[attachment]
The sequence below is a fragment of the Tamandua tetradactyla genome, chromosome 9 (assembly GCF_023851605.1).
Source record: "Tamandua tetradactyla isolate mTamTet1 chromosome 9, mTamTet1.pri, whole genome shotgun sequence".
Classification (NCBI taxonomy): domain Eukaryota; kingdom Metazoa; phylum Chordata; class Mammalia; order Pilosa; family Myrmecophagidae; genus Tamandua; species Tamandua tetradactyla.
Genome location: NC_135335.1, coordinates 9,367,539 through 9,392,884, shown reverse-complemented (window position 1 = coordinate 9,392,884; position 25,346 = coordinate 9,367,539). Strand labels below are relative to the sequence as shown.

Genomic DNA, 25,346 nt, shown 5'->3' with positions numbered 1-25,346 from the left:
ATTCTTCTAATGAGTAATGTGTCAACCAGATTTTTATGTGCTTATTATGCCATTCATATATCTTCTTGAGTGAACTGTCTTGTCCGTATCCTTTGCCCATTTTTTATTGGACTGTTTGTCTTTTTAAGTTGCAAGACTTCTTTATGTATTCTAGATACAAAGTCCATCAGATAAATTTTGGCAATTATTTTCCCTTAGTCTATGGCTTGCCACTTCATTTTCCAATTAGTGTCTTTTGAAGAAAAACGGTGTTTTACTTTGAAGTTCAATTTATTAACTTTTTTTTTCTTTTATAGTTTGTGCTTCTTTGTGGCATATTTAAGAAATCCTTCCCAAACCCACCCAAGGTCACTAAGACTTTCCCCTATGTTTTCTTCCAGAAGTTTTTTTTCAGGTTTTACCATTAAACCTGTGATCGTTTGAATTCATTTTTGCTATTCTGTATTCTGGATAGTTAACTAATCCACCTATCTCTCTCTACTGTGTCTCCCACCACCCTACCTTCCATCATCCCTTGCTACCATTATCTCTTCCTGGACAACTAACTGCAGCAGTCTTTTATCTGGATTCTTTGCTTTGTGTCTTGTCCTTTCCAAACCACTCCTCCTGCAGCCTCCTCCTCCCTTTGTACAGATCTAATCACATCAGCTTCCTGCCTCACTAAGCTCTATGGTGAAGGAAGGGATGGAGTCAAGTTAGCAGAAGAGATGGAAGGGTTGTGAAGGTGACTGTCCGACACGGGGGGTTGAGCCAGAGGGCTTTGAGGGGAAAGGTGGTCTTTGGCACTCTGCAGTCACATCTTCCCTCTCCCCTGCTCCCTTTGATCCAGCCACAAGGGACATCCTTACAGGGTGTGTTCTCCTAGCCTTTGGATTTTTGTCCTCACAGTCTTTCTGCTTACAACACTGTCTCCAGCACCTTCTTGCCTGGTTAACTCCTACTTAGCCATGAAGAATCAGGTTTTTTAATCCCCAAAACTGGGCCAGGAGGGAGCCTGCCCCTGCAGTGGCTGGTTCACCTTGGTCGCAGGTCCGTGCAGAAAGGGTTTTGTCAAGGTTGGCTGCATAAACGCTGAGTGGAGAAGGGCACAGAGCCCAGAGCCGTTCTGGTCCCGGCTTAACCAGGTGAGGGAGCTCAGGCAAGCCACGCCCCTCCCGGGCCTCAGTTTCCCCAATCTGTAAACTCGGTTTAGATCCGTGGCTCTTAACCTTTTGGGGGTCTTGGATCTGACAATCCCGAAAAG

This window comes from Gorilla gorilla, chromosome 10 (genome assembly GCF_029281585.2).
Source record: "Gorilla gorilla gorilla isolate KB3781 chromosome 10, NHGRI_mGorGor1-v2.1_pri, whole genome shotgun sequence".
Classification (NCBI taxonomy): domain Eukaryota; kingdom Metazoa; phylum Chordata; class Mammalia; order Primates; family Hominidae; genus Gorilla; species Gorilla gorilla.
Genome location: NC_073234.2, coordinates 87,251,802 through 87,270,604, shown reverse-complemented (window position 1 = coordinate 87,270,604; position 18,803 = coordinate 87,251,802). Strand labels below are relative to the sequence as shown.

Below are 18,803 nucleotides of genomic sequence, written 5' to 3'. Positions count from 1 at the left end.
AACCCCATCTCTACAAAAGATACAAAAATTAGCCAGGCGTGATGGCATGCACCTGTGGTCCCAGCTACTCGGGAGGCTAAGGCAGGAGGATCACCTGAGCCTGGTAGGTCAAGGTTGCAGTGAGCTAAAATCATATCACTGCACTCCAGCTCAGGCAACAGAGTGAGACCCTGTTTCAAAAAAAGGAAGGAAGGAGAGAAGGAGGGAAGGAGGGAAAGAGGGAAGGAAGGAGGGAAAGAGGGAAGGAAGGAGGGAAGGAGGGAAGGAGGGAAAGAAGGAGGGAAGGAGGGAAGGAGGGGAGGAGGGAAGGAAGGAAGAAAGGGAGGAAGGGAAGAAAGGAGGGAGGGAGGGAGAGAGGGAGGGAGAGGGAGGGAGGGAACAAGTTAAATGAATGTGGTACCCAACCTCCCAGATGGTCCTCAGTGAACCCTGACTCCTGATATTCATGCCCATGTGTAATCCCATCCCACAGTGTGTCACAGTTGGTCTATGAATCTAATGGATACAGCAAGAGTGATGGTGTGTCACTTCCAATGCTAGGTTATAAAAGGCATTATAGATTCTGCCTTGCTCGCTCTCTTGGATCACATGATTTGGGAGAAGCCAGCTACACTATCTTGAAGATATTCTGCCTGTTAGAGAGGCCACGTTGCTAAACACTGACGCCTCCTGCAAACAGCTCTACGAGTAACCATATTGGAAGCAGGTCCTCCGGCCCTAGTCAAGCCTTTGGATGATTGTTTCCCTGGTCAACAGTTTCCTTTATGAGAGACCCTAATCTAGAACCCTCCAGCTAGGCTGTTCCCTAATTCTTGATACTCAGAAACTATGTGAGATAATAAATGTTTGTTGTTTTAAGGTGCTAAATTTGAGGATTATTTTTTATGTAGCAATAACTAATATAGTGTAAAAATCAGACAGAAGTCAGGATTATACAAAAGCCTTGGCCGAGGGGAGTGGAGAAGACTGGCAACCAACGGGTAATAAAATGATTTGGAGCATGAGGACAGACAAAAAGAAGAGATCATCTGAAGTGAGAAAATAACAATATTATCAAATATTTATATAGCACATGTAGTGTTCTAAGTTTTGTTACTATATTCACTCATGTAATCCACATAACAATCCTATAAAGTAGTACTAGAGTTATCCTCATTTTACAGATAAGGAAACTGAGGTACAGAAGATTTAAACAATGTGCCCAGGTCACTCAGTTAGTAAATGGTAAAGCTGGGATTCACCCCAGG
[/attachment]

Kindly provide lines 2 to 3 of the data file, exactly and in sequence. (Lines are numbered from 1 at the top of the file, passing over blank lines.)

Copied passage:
Source record: "Tamandua tetradactyla isolate mTamTet1 chromosome 9, mTamTet1.pri, whole genome shotgun sequence".
Classification (NCBI taxonomy): domain Eukaryota; kingdom Metazoa; phylum Chordata; class Mammalia; order Pilosa; family Myrmecophagidae; genus Tamandua; species Tamandua tetradactyla.